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Money and duty free for Guatemala

Currency and Money

Currency information

Quetzal (GTQ; symbol Q), named after the national bird of paradise. Notes are in denominations of Q200, 100, 50, 20, 10, 5 and 1. Coins are in denominations of Q1, and 50, 25, 10, 5 and 1 centavos. US dollars are widely used.

Credit cards

American Express and Visa are accepted, whilst Diners Club and MasterCard have a more limited acceptance. ATMs are common throughout the country.


ATMs are common throughout the country, although care should be taken as there are frequent scams and robberies. It is best to use ATMs inside banks and shopping centres.

Travellers cheques

Accepted by most banks and good hotels, although visitors may experience occasional problems. To avoid additional exchange rate charges, travellers are advised to take traveller's cheques in US Dollars.

Banking hours

Opening times vary, but generally Mon-Fri 0900-1900; Sat 0900-1300.

Currency restrictions

There are no restrictions on the import and export of either foreign or local currency in cash, objects and precious metals. However, amounts of over US$10,000 must be declared upon arrival and departure.

Currency exchange

The Quetzal is extremely difficult to obtain outside Guatemala or exchange after leaving Guatemala, and visitors are strongly advised to exchange local currency before departure. It may be difficult to negotiate notes which are torn. Unused local currency can be exchanged at the bank at the airport.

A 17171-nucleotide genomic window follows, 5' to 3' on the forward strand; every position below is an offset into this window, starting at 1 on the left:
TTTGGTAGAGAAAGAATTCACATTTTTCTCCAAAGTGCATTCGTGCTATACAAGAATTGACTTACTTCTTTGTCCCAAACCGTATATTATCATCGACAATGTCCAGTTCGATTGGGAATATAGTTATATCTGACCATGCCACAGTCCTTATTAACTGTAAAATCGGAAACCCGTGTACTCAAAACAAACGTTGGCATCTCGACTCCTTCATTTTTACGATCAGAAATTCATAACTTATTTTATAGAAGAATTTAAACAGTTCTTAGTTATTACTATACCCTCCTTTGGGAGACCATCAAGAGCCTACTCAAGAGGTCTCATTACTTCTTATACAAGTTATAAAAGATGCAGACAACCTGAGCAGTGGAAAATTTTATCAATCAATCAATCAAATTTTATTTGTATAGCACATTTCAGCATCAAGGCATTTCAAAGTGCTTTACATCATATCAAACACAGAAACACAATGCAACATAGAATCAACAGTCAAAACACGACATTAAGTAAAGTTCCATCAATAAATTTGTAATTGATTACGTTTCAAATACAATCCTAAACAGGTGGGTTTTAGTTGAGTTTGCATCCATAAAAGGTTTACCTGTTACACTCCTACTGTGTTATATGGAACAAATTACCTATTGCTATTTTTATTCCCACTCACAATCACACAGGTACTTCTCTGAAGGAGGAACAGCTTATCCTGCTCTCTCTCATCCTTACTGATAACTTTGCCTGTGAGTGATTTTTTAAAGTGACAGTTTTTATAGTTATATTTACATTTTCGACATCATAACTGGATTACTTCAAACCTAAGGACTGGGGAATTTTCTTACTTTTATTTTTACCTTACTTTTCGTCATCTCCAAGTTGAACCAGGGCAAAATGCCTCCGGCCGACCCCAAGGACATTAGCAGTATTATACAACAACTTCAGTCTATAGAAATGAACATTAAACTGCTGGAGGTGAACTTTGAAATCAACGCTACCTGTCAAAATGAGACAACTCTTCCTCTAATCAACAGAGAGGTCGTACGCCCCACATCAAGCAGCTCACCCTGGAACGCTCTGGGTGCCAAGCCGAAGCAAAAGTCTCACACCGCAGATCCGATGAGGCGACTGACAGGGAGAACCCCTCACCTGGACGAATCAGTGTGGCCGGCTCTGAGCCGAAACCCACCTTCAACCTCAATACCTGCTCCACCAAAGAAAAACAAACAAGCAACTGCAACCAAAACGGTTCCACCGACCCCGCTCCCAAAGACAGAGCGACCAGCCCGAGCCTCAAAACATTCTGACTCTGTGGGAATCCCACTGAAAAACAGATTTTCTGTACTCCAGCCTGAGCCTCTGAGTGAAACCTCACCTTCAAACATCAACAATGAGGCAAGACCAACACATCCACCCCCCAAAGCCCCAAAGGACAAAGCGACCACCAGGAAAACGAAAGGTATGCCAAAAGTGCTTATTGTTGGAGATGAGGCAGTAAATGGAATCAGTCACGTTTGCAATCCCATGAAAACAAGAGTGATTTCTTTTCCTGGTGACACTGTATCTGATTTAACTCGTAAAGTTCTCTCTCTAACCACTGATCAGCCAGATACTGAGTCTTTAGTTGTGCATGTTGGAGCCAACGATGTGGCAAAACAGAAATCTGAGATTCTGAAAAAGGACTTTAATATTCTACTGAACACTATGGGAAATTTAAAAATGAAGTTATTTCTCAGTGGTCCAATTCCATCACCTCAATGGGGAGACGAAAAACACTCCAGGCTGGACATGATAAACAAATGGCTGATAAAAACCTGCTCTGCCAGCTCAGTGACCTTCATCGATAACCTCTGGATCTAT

Guatemala duty free


The following goods may be imported into Guatemala by travellers without incurring customs duty:

• 500g of tobacco in any form (18 years and older).
• 5L of alcoholic beverages (18 years and older).
• 2kg of confectionery.
• Gifts and goods other than luggage up to the value of US$500.

Banned Imports

Special permits are required for some fresh foods like meat, fish, vegetables, fruit, dairy items and their byproducts, along with ammunition weapons, and certain chemical products.

You are not allowed to import pornographic media or literature.

Plants must be accompanied by phytosanitary certificates.

Banned Exports

Fruits and vegetables, Mayan artefacts (unless purchased at reputable stores with a certificate) and any products made from endangered species.

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